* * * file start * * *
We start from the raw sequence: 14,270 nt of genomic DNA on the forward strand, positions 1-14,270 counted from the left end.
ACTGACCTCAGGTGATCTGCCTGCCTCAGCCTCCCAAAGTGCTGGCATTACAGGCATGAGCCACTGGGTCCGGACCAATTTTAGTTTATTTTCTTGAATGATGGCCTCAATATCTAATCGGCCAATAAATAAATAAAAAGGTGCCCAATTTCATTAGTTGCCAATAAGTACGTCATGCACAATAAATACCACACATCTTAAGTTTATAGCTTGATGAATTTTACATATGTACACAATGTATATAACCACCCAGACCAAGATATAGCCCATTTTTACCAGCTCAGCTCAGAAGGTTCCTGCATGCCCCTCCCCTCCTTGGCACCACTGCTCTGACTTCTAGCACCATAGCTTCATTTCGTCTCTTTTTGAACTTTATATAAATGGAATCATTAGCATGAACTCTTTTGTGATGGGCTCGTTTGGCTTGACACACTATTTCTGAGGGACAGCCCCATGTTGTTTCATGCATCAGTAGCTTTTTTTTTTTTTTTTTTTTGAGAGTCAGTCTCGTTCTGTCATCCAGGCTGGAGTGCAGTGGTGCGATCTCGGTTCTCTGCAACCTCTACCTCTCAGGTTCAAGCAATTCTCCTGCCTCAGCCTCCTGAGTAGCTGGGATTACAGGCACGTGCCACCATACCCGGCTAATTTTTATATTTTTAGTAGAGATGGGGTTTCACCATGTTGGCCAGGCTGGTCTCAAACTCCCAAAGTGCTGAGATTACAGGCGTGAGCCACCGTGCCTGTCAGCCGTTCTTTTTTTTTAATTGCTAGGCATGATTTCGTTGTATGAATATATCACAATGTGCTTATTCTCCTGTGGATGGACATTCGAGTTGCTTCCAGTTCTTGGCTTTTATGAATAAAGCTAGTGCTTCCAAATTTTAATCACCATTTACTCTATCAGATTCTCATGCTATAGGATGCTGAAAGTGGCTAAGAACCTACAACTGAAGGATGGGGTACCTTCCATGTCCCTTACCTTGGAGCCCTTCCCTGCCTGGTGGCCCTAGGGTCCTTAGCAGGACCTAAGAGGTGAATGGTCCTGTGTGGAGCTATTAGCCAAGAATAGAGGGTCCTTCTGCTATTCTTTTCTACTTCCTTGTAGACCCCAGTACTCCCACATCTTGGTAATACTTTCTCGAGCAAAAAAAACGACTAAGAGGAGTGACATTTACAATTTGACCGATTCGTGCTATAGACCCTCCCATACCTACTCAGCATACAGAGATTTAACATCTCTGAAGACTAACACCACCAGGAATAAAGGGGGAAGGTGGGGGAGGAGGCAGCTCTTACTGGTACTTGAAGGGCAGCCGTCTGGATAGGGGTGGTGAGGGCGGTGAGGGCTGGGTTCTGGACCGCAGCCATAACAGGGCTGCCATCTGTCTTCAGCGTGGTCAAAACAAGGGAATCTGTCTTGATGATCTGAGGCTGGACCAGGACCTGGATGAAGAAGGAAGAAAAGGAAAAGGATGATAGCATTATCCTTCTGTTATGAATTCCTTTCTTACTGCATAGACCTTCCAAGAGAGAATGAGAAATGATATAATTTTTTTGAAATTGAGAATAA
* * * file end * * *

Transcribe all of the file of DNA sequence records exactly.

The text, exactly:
We start from the raw sequence: 14,270 nt of genomic DNA on the forward strand, positions 1-14,270 counted from the left end.
ACTGACCTCAGGTGATCTGCCTGCCTCAGCCTCCCAAAGTGCTGGCATTACAGGCATGAGCCACTGGGTCCGGACCAATTTTAGTTTATTTTCTTGAATGATGGCCTCAATATCTAATCGGCCAATAAATAAATAAAAAGGTGCCCAATTTCATTAGTTGCCAATAAGTACGTCATGCACAATAAATACCACACATCTTAAGTTTATAGCTTGATGAATTTTACATATGTACACAATGTATATAACCACCCAGACCAAGATATAGCCCATTTTTACCAGCTCAGCTCAGAAGGTTCCTGCATGCCCCTCCCCTCCTTGGCACCACTGCTCTGACTTCTAGCACCATAGCTTCATTTCGTCTCTTTTTGAACTTTATATAAATGGAATCATTAGCATGAACTCTTTTGTGATGGGCTCGTTTGGCTTGACACACTATTTCTGAGGGACAGCCCCATGTTGTTTCATGCATCAGTAGCTTTTTTTTTTTTTTTTTTTTGAGAGTCAGTCTCGTTCTGTCATCCAGGCTGGAGTGCAGTGGTGCGATCTCGGTTCTCTGCAACCTCTACCTCTCAGGTTCAAGCAATTCTCCTGCCTCAGCCTCCTGAGTAGCTGGGATTACAGGCACGTGCCACCATACCCGGCTAATTTTTATATTTTTAGTAGAGATGGGGTTTCACCATGTTGGCCAGGCTGGTCTCAAACTCCCAAAGTGCTGAGATTACAGGCGTGAGCCACCGTGCCTGTCAGCCGTTCTTTTTTTTTAATTGCTAGGCATGATTTCGTTGTATGAATATATCACAATGTGCTTATTCTCCTGTGGATGGACATTCGAGTTGCTTCCAGTTCTTGGCTTTTATGAATAAAGCTAGTGCTTCCAAATTTTAATCACCATTTACTCTATCAGATTCTCATGCTATAGGATGCTGAAAGTGGCTAAGAACCTACAACTGAAGGATGGGGTACCTTCCATGTCCCTTACCTTGGAGCCCTTCCCTGCCTGGTGGCCCTAGGGTCCTTAGCAGGACCTAAGAGGTGAATGGTCCTGTGTGGAGCTATTAGCCAAGAATAGAGGGTCCTTCTGCTATTCTTTTCTACTTCCTTGTAGACCCCAGTACTCCCACATCTTGGTAATACTTTCTCGAGCAAAAAAAACGACTAAGAGGAGTGACATTTACAATTTGACCGATTCGTGCTATAGACCCTCCCATACCTACTCAGCATACAGAGATTTAACATCTCTGAAGACTAACACCACCAGGAATAAAGGGGGAAGGTGGGGGAGGAGGCAGCTCTTACTGGTACTTGAAGGGCAGCCGTCTGGATAGGGGTGGTGAGGGCGGTGAGGGCTGGGTTCTGGACCGCAGCCATAACAGGGCTGCCATCTGTCTTCAGCGTGGTCAAAACAAGGGAATCTGTCTTGATGATCTGAGGCTGGACCAGGACCTGGATGAAGAAGGAAGAAAAGGAAAAGGATGATAGCATTATCCTTCTGTTATGAATTCCTTTCTTACTGCATAGACCTTCCAAGAGAGAATGAGAAATGATATAATTTTTTTGAAATTGAGAATAA